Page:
New York        Iowa           South Carolina        Utah
  New Jersey      Missouri       Georgia               Nevada
  Pennsylvania    North Dakota   Florida               Washington
                  South Dakota   Kentucky              Oregon
                  Nebraska       Tennessee             California
                  Kansas         Alabama               Hawaii
                                 Mississippi           Alaska
                                 Arkansas
                                 Louisiana
                                 Oklahoma
                                 Texas

 

APPENDIX B  
  The International Classification of Diseases, 9th Revision, Clinical Modification has
  been used for coding medical data in the NHDS since 1979.  However, since 1986, the
  classification system has undergone annual updating.  The changes, which include
  assignment of new diagnostic and procedure codes, fourth and fifth digit expansion of
  codes, as well as code deletions, have been released for the years 1986 through 1996. 
  These changes are published in an Addendum and become effective October 1 of the
  calendar year. Addenda are developed by the ICD-9-CM Coordination and Maintenance
  Committee and approved by the Director of NCHS and the Administrator of the Health
  Care Financing Administration.    
  It is important to recognize that, for the year in which a code undergoes revision,
  estimates for both the original and the revised code are not accurate, since each code was
  used for only part of the year.  Therefore, for codes which are revised in a given year, it is
  advisable to use data for the year following the revision to produce an estimate. However,
  for the 1992 through 1996 data years, any codes assigned which were consistent with the
  October Addendum of that year were changed back to their previous codes in order to
  avoid the problem of partial year estimates being mistaken for full year estimates.   
  In order to assist users in data retrieval, a conversion table is provided that shows for each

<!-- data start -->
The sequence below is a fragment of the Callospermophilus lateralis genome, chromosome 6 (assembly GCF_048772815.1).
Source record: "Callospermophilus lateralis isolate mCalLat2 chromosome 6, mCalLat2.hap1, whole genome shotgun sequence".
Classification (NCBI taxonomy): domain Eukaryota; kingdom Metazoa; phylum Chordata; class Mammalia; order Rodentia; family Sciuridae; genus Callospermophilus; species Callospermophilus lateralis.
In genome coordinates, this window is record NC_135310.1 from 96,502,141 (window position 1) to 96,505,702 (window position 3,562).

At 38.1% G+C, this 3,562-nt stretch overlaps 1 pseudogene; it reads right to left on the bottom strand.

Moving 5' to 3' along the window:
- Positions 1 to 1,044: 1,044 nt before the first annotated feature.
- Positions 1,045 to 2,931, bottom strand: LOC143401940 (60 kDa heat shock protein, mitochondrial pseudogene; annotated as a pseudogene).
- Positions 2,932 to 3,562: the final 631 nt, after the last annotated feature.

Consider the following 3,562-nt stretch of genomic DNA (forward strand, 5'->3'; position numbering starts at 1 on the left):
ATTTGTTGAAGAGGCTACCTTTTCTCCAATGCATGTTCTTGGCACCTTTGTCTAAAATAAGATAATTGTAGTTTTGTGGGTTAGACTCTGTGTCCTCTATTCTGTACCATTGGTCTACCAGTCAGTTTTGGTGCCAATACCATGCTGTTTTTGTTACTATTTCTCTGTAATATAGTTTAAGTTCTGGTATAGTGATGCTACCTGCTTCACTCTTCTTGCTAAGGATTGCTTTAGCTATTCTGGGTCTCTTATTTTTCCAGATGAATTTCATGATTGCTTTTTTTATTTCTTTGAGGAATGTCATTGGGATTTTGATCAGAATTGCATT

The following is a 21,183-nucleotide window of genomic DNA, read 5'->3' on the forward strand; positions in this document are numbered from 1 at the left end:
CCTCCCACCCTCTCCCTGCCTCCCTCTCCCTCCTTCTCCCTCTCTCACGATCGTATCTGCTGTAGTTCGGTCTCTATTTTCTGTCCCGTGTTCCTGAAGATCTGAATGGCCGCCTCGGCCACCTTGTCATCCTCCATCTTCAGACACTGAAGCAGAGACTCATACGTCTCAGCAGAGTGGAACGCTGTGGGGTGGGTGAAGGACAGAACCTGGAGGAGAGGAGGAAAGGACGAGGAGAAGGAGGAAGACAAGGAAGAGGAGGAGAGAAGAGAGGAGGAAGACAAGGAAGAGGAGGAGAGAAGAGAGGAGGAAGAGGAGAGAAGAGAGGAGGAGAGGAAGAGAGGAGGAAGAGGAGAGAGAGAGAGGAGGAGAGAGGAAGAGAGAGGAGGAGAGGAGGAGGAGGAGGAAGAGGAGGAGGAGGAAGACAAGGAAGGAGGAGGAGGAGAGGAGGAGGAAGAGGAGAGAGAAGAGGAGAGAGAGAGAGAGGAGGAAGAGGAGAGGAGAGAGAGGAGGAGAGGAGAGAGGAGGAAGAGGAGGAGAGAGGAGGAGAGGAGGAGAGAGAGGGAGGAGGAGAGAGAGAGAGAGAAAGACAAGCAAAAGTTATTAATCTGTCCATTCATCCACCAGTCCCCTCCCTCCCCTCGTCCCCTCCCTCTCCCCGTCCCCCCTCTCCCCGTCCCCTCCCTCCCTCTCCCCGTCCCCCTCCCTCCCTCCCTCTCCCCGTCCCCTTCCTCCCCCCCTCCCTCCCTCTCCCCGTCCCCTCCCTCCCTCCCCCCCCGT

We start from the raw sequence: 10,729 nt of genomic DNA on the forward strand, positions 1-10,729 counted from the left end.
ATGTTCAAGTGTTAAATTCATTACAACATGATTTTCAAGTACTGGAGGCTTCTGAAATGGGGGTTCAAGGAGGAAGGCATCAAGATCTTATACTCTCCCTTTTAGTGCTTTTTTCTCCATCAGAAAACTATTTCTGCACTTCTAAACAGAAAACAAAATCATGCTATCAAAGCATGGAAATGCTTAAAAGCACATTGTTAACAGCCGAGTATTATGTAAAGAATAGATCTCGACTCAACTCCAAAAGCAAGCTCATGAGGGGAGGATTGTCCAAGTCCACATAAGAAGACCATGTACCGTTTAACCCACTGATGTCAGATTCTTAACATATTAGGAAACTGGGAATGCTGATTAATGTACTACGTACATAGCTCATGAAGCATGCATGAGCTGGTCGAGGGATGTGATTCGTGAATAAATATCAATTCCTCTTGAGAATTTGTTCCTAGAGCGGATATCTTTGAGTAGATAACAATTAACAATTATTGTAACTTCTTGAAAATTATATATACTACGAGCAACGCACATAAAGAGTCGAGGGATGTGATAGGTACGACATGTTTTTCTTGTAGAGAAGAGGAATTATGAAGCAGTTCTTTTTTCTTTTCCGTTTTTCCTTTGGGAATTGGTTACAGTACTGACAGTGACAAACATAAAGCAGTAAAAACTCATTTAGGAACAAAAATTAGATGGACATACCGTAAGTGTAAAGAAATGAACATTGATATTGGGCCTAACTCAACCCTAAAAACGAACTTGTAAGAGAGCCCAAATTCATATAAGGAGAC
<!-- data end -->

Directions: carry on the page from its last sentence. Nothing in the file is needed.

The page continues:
new code, its date of introduction and the previously assigned code equivalent, which had
  been used for reporting the selected diagnosis or procedure prior to issuance of the new
  code.   This table shows coding changes up to October 1995.    
DIAGNOSIS CODES
  
DIAGNOSIS CODES

Effective

Current code(s) assignment

October 1

Previous code(s) assignment
005.81

1995

005.8
005.89

1995

005.8
008.00-008.09

1992

008.0
008.43-008.47

1992

008.49
008.61-008.69

1992

008.6
041.00-041.09

1992

041.0
041.10-041.19

1992

041.1
041.81-041.89

1992

041.8
041.86

1995

041.84
042

1994

042.0-042.2,042.9,043.0-043.3,
043.9,044.0,044.9
042.0-042.9

1986

279.19
043.0-043.9

1986

279.19
044.0-044.9

1986

279.19
070.20-070.21

1991

070.2
070.22

1994

070.20
070.23

1994

070.21
070.30-070.31

1991

070.3
070.32

1994

070.30
070.33

1994

070.31
070.41-070.49

1991

070.4
070.44

1994

070.41
070.51-070.59

1991

070.5
070.54

1994

070.51
077.98-077.99

1993

077.9
078.10-078.11,078.19

1993

078.1
078.88

1993

078.89
079.4

1993

079.8
079.50-079.53,079.59

1993

079.8
079.81

1995

079.89
079.88-079.89

1993

079.8
079.98-079.99

1993

079.9
088.81,088.89

1989

088.8
088.82

1993

088.89
099.40-099.49

1992

099.4
099.50-099.59

1992

078.89
112.84-112.85

1992

112.89
114.4-114.5

1993

114.3
176.0-176.9

1991

173.0-173.9
203.00

1991

203.0
203.01

1991

V10.79
203.10

1991

203.1
203.11

1991

V10.79
203.80

1991

203.8
203.81

1991

V10.79
204.00

1991

204.0
204.01

1991

V10.61
204.10

1991

204.1
204.11

1991

V10.61
204.20

1991

204.2
204.21

1991

V10.61
204.80

1991

204.8
204.81

1991

V10.61
204.90

1991

204.9
204.91

1991

V10.61
205.00

1991

205.0
205.01

1991

V10.62
205.10

1991

205.1
205.11

1991

V10.62
205.20

1991

205.2
205.21

1991

V10.62
205.30

1991

205.3
205.31

1991

V10.62
205.80

1991

205.8
205.81

1991

V10.62
205.90

1991

205.9
205.91

1991

V10.62
206.00

1991

206.0
206.01

1991

V10.63
206.10

1991

206.1
206.11

1991

V10.63
206.20

1991

206.2
206.21

1991

V10.63
206.80

1991

206.8
206.81

1991

V10.63
206.90

1991

206.9
206.91

1991

V10.63
207.00

1991

207.0
207.01

1991

V10.69
207.10

1991

207.1
207.11

1991

V10.69
207.20

1991

207.2
207.21

1991

V10.69
207.80

1991

207.8
207.81

1991

V10.69
208.00

1991

208.0
208.01

1991

V10.60
208.10

1991

208.1
208.11

1991

V10.60
208.20

1991

208.2
208.21

1991

V10.60
208.80

1991

208.8
208.81

1991

V10.60
208.90

1991

208.9
208.91

1991

V10.60
237.70-237.72

1990

237.7
250.02

1993

250.90
250.03

1993

250.91
250.12

1993

250.10
250.13

1993

250.11
250.22

1993

250.20
250.23

1993

250.21
250.32

1993

250.30
250.33

1993

250.31
250.42

1993

250.40
250.43

1993

250.41
250.52

1993

250.50
250.53

1993

250.51
250.62

1993

250.60
250.63

1993

250.61
250.72

1993

250.70
250.73

1993

250.71
250.82

1993

250.80
250.83

1993

250.81
250.92

1993

250.90
250.93

1993

250.91
278.00-278.01

1995

278.0
283.10-283.11,283.19

1993

283.1
305.1

1994

305.10,305.11,305.12,
305.13 (delete code)
312.81-312.82,381.89

1994

312.8
320.81-320.89

1992

320.8
333.92-333.93

1994

333.99
337.20-337.22,337.29

1993

337.9
342.00-342.02

1994

342.0
342.10-342.12

1994

342.1
342.80-342.82

1994

342.9